Plumbiferous Media

Travellers in Space and Time - The Apples in Stereo

Apr 25th 2010
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Travellers in Space and Time - The Apples in StereoThe Apples in Stereo
Travellers in Space and Time
Score: 77








The Apples in Stereo, one of the more well known Ele­phant 6 grad­u­ates, released its sev­enth album this past Tues­day, and as always, The Apples has come in force with its fair­ly uncon­ven­tion­al take on pop. Trav­ellers in Space and Time is a con­sis­tent­ly enjoy­able album, and on many tracks, much more. Trav­ellers is not always per­fect, excel­lent, or amaz­ing, but it nev­er strays below being good.

Fol­low­ing the odd­ly archival intro to Trav­ellers, the famil­iar ener­gy of Robert Schneider’s voice soars into the album with the phe­nom­e­nal “Dream About the Future.” Always pos­sessed of an infec­tious joy that quick­ly spreads to Apples in Stereo’s already strik­ing­ly vivid sound, Schnei­der gives the music a tran­scen­dent vocal ele­ment as he cries out the often odd and always enter­tain­ing words of Trav­ellers. Schnei­der switch­es effort­less­ly between love songs: “Dream About the Future“ ‘s “When I tell you it’s not over / You don’t believe me,” and “Strange Solar Sys­tem“ ‘s futur­is­tic mus­ing.

Trav­ellers uses the famil­iar mix of Schneider’s nat­u­ral­ly ani­mat­ed vocals and heavy, near-robot­ic pro­cess­ing to cre­ate the unearth­ly sound (often lay­ered with Schneider’s unprocessed voice) seen on tracks such as “Strange Solar Sys­tem,” which cre­ates an enter­tain­ing mix of indie and psy­che­del­ic styles. Com­bined with an eclec­tic mix of lyri­cal sub­jects, this cre­ates a quite diverse vocal ele­ment to the album, mak­ing the lack of diver­si­ty through the rest of the album all the more unfor­tu­nate.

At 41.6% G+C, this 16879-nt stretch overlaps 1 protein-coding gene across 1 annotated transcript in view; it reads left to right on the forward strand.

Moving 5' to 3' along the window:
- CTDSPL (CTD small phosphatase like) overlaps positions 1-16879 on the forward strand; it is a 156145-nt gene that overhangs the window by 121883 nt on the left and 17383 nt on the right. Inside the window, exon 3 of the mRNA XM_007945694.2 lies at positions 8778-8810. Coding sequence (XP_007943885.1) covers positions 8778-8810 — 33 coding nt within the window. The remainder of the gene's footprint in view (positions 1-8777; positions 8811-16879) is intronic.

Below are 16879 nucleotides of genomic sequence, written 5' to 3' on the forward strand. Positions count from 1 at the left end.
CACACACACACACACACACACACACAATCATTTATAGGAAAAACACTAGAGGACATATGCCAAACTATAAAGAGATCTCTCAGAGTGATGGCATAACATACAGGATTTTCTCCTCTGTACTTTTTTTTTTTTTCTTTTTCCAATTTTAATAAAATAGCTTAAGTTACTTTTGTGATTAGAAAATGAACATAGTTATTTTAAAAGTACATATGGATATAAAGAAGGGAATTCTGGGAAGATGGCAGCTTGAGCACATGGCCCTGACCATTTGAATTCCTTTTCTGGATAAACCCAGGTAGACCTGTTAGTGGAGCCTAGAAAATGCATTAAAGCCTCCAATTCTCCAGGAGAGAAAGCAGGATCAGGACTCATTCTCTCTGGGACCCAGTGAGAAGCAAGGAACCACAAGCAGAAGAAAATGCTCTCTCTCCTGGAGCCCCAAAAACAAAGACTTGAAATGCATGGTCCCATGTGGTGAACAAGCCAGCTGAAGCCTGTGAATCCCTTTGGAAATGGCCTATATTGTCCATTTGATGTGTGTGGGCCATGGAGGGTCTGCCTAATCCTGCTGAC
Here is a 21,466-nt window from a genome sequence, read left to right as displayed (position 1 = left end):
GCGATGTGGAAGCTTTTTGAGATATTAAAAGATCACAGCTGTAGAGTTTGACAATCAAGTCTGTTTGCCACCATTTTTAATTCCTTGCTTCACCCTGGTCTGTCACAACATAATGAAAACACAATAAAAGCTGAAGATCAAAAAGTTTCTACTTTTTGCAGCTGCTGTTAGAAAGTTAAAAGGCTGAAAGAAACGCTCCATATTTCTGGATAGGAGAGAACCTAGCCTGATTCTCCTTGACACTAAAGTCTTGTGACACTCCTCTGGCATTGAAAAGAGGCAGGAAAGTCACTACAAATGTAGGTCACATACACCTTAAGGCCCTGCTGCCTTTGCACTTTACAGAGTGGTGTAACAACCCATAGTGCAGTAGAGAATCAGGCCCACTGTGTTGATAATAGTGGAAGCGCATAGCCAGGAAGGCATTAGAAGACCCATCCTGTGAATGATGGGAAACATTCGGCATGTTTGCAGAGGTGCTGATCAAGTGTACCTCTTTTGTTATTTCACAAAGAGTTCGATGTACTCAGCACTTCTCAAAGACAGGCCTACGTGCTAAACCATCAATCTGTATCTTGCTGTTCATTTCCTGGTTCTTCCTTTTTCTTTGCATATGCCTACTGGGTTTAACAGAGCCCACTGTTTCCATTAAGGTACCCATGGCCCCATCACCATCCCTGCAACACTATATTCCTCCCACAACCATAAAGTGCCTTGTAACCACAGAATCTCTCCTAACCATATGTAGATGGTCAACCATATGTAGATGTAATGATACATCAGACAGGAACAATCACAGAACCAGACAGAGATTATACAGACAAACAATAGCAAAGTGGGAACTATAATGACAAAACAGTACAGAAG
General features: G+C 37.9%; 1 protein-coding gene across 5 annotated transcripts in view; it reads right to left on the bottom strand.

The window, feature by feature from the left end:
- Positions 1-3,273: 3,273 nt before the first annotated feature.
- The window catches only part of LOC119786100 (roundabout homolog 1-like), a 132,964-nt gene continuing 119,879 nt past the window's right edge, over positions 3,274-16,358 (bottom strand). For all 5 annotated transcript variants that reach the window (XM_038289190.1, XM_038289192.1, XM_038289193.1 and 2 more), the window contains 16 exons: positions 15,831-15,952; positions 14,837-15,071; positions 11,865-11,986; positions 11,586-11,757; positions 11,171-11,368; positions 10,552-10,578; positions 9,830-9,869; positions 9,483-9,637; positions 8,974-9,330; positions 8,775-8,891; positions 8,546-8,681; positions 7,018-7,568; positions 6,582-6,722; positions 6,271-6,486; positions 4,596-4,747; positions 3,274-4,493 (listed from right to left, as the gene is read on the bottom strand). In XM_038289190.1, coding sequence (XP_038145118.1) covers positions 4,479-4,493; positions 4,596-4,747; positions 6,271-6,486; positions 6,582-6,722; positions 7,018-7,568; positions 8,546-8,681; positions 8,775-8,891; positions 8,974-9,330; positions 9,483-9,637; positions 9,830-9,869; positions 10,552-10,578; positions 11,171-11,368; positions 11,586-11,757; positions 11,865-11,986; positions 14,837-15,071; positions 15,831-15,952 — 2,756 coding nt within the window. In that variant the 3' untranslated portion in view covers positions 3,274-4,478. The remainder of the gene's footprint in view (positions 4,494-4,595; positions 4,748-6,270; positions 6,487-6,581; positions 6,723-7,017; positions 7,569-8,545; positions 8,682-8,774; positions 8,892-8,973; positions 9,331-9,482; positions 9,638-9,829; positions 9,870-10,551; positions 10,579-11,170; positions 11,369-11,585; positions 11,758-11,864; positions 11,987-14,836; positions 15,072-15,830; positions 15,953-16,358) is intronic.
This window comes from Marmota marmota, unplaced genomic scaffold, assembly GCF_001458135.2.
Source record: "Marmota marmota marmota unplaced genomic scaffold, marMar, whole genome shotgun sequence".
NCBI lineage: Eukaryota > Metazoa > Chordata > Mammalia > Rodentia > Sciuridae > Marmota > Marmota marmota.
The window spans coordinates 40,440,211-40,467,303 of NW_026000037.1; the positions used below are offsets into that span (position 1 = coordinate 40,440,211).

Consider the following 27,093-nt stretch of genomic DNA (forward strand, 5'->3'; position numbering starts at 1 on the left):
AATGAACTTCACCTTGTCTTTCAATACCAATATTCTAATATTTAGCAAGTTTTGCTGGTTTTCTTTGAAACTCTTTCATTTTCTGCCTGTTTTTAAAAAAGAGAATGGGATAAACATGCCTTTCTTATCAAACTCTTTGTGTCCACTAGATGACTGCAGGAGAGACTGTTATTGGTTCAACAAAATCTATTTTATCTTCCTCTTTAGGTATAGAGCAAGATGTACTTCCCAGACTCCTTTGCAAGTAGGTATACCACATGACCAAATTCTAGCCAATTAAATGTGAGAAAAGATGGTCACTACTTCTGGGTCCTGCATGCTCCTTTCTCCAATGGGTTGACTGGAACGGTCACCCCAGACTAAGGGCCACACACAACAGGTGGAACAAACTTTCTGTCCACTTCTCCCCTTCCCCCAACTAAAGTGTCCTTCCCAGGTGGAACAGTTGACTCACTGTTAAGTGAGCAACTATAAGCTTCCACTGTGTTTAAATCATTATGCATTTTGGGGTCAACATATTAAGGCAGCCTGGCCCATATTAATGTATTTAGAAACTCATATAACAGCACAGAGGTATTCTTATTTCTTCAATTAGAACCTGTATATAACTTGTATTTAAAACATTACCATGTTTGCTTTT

On Trav­ellers in Space and Time, The Apples in Stereo uses a dense sound, packed with a wide vari­ety of instru­ments, elec­tron­ic and oth­er­wise, all work­ing very close­ly with one anoth­er to cre­ate what­ev­er sound is nec­es­sary on any par­tic­u­lar track - not a huge sur­prise. Also not ter­ri­bly sur­pris­ing­ly, Trav­ellers con­tains some spec­tac­u­lar results. Imme­di­ate­ly fol­low­ing the open­ing sound clip is “Dream about the Future,” a quirky, cheery (despite the lyrics), dense, but by no means con­fus­ing, hor­ri­bly catchy, and ulti­mate­ly excel­lent track.

But “Dream about the Future” was a ter­rif­ic track on its own; why The Apples decid­ed to fol­low it with a few more tracks that sound­ed almost exact­ly the same is not eas­i­ly deter­minable. In gen­er­al, the biggest prob­lem with Trav­ellers is that the inven­tive­ness that per­me­ates the instru­men­ta­tion does not always per­me­ate tracks’ designs. Far too many tracks on Trav­ellers sound far too sim­i­lar, and oth­er tracks sound lit­tle bet­ter than new­ly orches­trat­ed rehash­es of tracks you feel you must have heard before. Still, Trav­ellers in Space and Time is always enjoy­able, a great album in any set­ting, from an acousti­cal­ly designed room with a 50 thou­sand dol­lar audio sys­tem to a col­lege dorm with a 600 watt sub­woofer.

When Trav­ellers is good, it’s excel­lent. “Dream About the Future,” which is quite like­ly one of the band’s best tracks in almost two decades of music, bears tes­ti­mo­ny to this fact. At the same time, it’s cer­tain­ly dis­ap­point­ing that much of the rest of the album doesn’t con­tain the same lev­el of cre­ative genius as those inspired sec­tions. Much of the album seems very sim­i­lar, which isn’t hor­ri­ble giv­en that even mediocre mate­r­i­al from such a cre­ative band comes out above-aver­age, but after six­teen tracks, a decent major­i­ty of which seem repet­i­tive, such a trend begins to eclipse the excel­lence. As such, Trav­ellers as a whole is good; it’s just not great.


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